Lap of Queensland with Marcos Ambrose

The following is a detailed lap of Queensland Raceway to be used as the venue for the seventh round of the V8 Supercar Championship Series on July 18-20. Also find following thoughts, results and memorable moments relating to this venue from both...

The following is a detailed lap of Queensland Raceway to be used as the venue for the seventh round of the V8 Supercar Championship Series on July 18-20. Also find following thoughts, results and memorable moments relating to this venue from both Marcos Ambrose and Russell Ingall. Ambrose will be returning in his Pirtek Falcon for his third season with Stone Brothers Racing. Ingall is making his championship debut for SBR in the Caltex Havoline Ford after several seasons with Larry Perkins Racing.


The Queensland Raceway may look like an easy track to drive, but it is actually one of the most technical tracks of the V8 Supercar Championship Series.

You need to extract everything possible from your car to ensure a lap that will get you somewhere towards the front of the field.

We managed to get it right the last couple of years and grab pole position, but that's now history and we have all the work ahead of us.

The V8 Supercar Championship is just so close with less than a second separating the first 30 cars at some venues.

At the start-finish line at Queensland Raceway you are in fifth gear and travelling at around 220kph.

Turn one is the foundation of a really good lap and the secret is getting over a bump at the breaking point at about the 120m mark. You then drop to fourth gear and try to get your car as settled as possible.

You carry around 155kph through the corner and remain in fourth gear and get up to 195kph before dabbing the brakes for the next right-hander.

Your speed drops to around 145kph as you try and stick to the inside of the corner.

It is vital to get a good run in and out of this corner in qualifying and it is also a good place to pass if everything goes right during the race.

You jam it into fifth just after the exit and into sixth for a split second and a top speed of around 250kph down the back straight.

You brake at round the 170m mark for turn three, but you need to be careful because the track falls away a little and can easily grab you unawares.

You drop down to second gear for the slowest corner on the track and a speed of around 78kph.

It is then quickly back into third at the exit and up to fifth and a top speed of around 225kph.

The brakes get another workout at the 150m marker which is right next to the in-field flag points.

I maintain third through the complete corner, while I know some guys get down to second.

Speeds vary from 80km through to 135kph through this section of the track.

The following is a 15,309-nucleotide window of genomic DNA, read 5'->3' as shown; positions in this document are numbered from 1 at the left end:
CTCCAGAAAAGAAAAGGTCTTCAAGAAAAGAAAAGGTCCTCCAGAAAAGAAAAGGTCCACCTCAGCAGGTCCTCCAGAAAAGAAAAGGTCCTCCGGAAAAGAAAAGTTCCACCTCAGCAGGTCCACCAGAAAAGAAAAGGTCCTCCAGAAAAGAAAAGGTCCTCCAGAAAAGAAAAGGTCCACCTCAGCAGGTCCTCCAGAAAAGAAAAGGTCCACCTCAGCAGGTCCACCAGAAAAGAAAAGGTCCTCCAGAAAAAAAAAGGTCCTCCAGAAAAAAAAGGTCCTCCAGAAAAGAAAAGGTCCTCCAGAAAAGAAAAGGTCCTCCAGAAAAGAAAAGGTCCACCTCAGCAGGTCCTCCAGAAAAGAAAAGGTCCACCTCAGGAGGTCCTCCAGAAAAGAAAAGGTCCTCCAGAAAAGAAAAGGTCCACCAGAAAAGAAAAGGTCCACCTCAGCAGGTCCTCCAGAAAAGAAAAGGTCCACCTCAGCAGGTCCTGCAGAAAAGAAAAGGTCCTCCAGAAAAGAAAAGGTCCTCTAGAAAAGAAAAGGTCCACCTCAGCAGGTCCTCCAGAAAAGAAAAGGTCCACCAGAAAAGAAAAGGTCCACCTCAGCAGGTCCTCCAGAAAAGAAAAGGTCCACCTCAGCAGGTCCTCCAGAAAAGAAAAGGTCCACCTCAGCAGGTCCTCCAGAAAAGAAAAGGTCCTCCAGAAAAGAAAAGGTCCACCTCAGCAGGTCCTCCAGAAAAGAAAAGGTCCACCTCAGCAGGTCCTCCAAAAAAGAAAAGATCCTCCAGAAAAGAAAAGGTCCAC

You jump into fourth and then fifth as quickly as possible and a top speed around 220pkh before lining up for the sixth and final corner.

Similar to turn three, turn six is a second-gear affair with a speed of around 80kph.

Again, it is imperative to get this section right so you can get a nice clean run on to the main straight.

If you get the power down early you can move back up to fifth gear and cross the start-finish line again at around 220kph.

Like anywhere, the trick to this place is being smooth and consistent.

That is even more vital during the race because the Queensland Raceway can be extremely hard on brakes and tyres.

Overall, QR is a place where you can have a real go because of the extended run off areas.

It is also a terrific place for spectators because you can see every part of the circuit from almost any vantage point.

I think we have seen the last couple of years what a terrific race Queensland Raceway is capable of producing and there is no reason why we won't see something similar this season.



I could race this track with my eyes closed. This is obviously the testing track for Stone Brothers Racing and I have done more miles around here than any other track in the world. The track actually looks quite simple, but it is quite technical and is hard to extract a great time from. Hopefully SBR can continue its recent success at the track when we return for the new 300km race format. It is possibly the toughest physical track of the year because you are constantly braking and changing gears. 300km is going to be a big test for one driver.


At the 2002 Queensland 500 I was coming towards the end of my stint and the rain clouds were coming over. I then realised that in all the miles I had done at the circuit I had never turned one in the rain. So I came in and threw Paul Weel in at the deep end.


Since I am a Queenslander now, I have to say it is one of my favourites. To be quite honest the amount of good results I have had there, it would not be far from the truth. It is not the most excitingly designed circuit in the world, but at least the spectators do have full view of the circuit from any vantage point. It also seems to produce great racing when you look at the last two Queensland 500s.


That would have to be when we came second to DJR two years ago in the Queensland 500, while they were stuck knee-high in a gravel trap in the pouring rain. Don't ask me how that works, but those the rules. It was a moral victory in any case.


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About this article
Series Supercars
Drivers Marcos Ambrose , Russell Ingall , Paul Weel , Larry Perkins